Culture, heritage, tradition, language, religion- all of these things are extremely personal and sometimes, especially in the case of POC living or raised in western countries, aren't always the straight forward, celebrated, conflict free areas of a person's identity that you'd expect. Trying to find a partner from a certain culture to learn the language, experience the traditions, immerse yourself in the religion, or anything else completely erases the reality that they might not personally relate to these things, be interested in sharing those areas of their life, or even be as knowledgable as you'd assume based on stereotypes. If your interest in a race is based on these things then, not only is that setting an unrealistic standard for the person you are with, but you're pretty much completely overlooking their individuality as a whole for personal gain.

Another issue that is extremely common is the sense of novelty and objectification that a lot of people experience. This is one even I have been on the receiving end of in some small way and it can be as simple as being compelled to say something like "I've never been with a black girl before" which, while seemingly innocent, commoditises the person. Another extremely common area of this that is very normalised in our society is the novelty of mixed race children, you see this coming from all angles and it is based on the objectification of particular features seen stereotypically which, in the case of children who don't match up to the stereotypes, can be damaging on a whole host of levels.

The novelty can also relate to perceived stereotypical behaviours within racial groups which may be considered entertaining, sexy, or just generally desirable. The novelty of stereotypes like Latina women being fiery, black women being loud or hyper-sexualised, or asian women being submissive may seem complimentary to those who find those things attractive in a partner but the reality is that it strips POC of their actual personality and traits and, once again commoditises them as something to be consumed. A lot of these stereotypes also play into far darker culturally significant perceptions but, for the sake of me not writing an entire essay on that, I urge you to read from the links below.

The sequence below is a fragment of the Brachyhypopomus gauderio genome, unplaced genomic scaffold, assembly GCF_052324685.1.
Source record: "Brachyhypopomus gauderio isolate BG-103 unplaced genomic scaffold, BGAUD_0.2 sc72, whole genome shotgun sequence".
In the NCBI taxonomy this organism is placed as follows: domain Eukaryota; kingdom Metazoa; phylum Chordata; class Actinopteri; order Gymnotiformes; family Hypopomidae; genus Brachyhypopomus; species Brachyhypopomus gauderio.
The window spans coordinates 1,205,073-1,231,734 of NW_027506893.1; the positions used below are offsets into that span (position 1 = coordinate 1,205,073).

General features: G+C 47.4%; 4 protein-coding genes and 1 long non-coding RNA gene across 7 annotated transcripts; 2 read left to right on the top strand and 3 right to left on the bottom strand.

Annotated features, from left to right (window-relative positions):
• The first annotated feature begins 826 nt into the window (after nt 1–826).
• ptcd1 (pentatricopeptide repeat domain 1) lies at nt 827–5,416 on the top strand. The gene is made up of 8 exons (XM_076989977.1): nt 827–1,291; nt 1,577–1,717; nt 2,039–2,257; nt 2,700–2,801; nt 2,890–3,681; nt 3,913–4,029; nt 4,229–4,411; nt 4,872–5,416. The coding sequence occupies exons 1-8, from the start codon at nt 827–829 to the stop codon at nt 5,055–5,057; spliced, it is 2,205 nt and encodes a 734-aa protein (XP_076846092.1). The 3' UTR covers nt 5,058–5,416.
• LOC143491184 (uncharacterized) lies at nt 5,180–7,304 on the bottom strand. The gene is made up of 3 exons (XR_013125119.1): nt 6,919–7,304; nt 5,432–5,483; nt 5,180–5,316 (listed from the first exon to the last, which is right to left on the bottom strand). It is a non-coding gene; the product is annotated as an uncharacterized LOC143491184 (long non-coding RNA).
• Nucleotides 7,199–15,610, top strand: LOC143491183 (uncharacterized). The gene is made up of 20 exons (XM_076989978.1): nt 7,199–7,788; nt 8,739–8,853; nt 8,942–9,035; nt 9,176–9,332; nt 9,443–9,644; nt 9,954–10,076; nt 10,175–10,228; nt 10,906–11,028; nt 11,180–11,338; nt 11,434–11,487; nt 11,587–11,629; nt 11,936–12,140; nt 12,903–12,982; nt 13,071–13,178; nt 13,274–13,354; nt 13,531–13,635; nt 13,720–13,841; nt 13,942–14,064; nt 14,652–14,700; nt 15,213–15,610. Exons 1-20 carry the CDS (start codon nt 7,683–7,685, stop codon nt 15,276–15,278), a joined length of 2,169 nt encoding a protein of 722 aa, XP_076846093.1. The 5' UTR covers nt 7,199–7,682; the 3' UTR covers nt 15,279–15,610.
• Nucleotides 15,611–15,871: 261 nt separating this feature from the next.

What really needs to be done in this case is self evaluation in regards to how you view the value of race. Would you feel you were gaining from becoming involved with a person of the race you're interested in? Be it experiencing something "new and exciting", the prospect of desirable features in your potential offspring, or just fulfilling a fantasy you have that is based in stereotypes or generalisation? If the answer is yes and not "I don't know, I just really like this particular person and find them attractive and it has nothing to do with any of that" then I hate to break it to you but you're part of a problem our society has.

Once again, I'm not saying that nobody can have a preference or find certain things attractive, it's the intention behind it that is the issue and it's not necessarily something you're doing purposefully, but it is something that we, as a society, need to address and become more self critical of. Also if you're reading this and someone ever tells you they've never been with someone of your race before as an opening line? I'm telling you now you don't have to thank them for their interest, "Fuck off" is a personally reasonable answer.

Further reading:

59 views0 comments

Recent Posts

See All